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Confusion as institute releases report on controversial acid-bath stem-cell papers

Posted on behalf of David Cyranoski.

Beleaguered Japanese researchers are wavering over whether to retract two stunning but controversial papers that detailed a simple acid-bath method of reprogramming mature cells to an embryonic state.

At a marathon press conference held in Tokyo today, officials from RIKEN, Japan’s largest research institute and home to several of the papers’ authors, announced the findings of an interim investigation into alleged inconsistencies in the studies. But despite apologizing for errors in the papers, they gave ambiguous signals about whether retractions will occur and about the veracity of the method.

The investigation followed the publication of the papers in Nature on 30 January. The acid-bath technique described in them by Haruko Obokata and colleagues, which they called stimulus-triggered acquisition of pluripotency (STAP), gained headlines around the world because cells reprogrammed into this state are ideal for studying the development of disease or the effectiveness of drugs, and could also be transplanted to regenerate failing organs. But within weeks of publication, the papers were assailed for using duplicated images and problems with reproducibility, prompting RIKEN to investigate.

The press conference offered a glimpse of just how the papers and the furore over them have mesmerized Japan. A handful of television trucks with satellite dishes lined the street in front of the building in downtown Tokyo. Some 200 journalists packed the meeting room and were flanked by two dozen video cameras and crew at the front. There, Nobel laureate chemist Ryoji Noyori, director of RIKEN, who made a last-minute decision to participate, sat with four other RIKEN staff, including Masatoshi Takeichi, the director of the RIKEN Center for Developmental Biology (CDB) in Kobe. Several dozen more journalists watched the televised broadcast from there.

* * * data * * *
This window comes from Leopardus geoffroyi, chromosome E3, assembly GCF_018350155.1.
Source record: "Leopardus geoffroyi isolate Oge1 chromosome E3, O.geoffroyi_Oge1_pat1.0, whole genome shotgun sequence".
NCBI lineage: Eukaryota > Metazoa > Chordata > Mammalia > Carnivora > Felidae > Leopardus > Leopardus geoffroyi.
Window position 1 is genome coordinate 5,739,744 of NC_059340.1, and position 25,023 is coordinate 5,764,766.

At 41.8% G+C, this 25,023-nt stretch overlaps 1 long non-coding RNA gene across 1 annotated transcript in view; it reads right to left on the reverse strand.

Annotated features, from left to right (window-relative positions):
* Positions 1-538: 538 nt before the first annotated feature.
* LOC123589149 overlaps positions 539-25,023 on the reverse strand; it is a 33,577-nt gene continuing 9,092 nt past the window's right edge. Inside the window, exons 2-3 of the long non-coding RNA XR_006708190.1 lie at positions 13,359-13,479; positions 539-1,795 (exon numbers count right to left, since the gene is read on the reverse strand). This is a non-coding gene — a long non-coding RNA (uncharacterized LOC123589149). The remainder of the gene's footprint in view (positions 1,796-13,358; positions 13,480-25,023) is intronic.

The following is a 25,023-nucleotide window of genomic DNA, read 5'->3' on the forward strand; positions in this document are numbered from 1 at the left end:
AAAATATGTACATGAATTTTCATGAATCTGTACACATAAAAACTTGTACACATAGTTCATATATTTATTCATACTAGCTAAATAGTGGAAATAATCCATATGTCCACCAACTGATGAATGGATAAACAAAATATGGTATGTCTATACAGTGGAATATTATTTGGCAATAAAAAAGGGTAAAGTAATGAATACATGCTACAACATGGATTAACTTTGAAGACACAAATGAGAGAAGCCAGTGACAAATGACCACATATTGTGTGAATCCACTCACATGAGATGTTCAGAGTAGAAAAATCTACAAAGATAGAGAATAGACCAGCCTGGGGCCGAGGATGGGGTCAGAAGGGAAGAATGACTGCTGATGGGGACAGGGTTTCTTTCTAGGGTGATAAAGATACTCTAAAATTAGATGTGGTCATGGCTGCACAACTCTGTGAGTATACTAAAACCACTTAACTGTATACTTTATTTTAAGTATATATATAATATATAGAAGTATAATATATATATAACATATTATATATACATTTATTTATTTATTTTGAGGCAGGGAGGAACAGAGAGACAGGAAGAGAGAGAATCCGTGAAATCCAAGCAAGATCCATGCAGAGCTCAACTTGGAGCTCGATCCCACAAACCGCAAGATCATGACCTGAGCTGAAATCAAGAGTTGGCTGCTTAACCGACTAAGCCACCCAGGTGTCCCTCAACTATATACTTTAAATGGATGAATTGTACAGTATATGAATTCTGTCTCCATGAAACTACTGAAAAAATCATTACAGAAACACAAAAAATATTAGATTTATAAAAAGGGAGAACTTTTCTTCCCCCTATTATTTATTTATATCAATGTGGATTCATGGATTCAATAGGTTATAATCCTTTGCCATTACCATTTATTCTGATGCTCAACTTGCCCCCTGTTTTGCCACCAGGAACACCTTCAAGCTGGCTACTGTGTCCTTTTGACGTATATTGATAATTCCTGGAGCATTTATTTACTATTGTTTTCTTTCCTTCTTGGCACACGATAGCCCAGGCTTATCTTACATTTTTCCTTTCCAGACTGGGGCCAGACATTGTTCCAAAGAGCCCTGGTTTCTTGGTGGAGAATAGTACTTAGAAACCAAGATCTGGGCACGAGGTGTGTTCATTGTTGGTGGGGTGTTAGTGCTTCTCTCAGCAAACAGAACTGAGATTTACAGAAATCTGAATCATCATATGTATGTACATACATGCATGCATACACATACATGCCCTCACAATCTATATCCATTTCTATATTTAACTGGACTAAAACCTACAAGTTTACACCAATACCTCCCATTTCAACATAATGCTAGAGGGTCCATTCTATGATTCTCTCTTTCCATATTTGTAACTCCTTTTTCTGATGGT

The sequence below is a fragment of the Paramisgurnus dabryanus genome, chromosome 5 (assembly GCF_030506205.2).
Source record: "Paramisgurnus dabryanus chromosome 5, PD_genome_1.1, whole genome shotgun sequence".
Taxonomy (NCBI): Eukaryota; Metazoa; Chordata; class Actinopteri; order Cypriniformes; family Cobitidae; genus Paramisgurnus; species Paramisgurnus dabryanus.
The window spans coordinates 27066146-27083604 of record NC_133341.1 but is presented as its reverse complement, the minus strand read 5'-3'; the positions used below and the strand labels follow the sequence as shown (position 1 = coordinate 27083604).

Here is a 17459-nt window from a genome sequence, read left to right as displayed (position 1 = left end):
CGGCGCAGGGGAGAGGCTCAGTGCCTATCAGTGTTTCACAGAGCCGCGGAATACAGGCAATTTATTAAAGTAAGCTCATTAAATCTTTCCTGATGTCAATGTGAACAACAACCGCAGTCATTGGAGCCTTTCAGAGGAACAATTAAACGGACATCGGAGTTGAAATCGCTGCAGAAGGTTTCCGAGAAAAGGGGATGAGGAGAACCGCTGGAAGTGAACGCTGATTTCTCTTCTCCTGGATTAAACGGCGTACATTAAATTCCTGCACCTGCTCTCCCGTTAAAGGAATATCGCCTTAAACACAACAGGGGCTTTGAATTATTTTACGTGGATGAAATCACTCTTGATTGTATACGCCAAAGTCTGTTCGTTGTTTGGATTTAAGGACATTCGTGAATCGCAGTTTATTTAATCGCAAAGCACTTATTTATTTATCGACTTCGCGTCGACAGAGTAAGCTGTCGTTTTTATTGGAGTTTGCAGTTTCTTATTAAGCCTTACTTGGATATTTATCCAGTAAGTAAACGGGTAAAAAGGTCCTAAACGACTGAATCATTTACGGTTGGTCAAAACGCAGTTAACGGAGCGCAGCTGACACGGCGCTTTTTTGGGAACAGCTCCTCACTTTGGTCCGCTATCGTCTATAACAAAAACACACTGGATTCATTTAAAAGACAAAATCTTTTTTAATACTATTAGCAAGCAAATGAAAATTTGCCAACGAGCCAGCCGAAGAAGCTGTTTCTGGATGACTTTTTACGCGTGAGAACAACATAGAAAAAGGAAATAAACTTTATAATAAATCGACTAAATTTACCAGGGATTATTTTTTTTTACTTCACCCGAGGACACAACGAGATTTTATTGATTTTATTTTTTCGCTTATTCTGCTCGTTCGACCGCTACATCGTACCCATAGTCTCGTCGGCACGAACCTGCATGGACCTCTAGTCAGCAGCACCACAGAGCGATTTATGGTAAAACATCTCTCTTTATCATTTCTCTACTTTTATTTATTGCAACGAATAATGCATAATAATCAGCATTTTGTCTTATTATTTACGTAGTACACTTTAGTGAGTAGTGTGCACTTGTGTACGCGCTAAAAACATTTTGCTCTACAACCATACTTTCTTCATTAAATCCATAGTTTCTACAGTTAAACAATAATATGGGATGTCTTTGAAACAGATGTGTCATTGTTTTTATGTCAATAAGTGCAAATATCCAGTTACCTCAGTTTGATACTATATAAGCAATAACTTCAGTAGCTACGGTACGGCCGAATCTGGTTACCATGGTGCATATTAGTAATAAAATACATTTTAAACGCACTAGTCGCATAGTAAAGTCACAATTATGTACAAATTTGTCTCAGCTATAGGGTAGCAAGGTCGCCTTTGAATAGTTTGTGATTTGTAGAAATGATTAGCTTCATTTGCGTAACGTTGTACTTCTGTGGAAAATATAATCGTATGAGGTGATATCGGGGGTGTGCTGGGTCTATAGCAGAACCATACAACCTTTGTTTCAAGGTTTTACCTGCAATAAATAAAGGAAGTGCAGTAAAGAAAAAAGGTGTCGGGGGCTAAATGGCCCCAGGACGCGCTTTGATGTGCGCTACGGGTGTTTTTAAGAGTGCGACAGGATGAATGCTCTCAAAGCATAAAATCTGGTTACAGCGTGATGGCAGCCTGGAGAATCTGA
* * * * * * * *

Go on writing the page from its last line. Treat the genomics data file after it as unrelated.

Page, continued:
For almost four hours, reporters peppered the officials with questions about conflicts of interest, compliance, RIKEN’s scientific fraud policy, and the emotional state of Obokata, whose scientific work, from her dissertation to the STAP papers, has been alleged to contain a variety of problems. Noyori and his staff alternated between disappointment, frustration, bemusement and apparent fatigue, and were often at a loss to explain the errors that had been found in the papers.

Most of the errors detailed by the head of the investigative committee, Shunsuke Ishii, were already known to those who have been following the story. Two image duplications were dismissed as regrettable mistakes. Four more serious problems, including the uncited use of long passages from another paper, were still under investigation. Ishii’s committee is looking for signs of deliberate manipulation of data, and said he has so far found none.

At the conference, Takeichi told reporters that after advising the three leading RIKEN CDB co-authors on the papers — Obokata, Yoshiki Sasai and Hitoshi Niwa — to retract, they agreed. But a 14 March statement written by the trio, who were not present, said only that, because of the public uproar over the errors and the questions over reliability of the data, they “were contacting the other co-authors to discuss the possibility of a retraction”.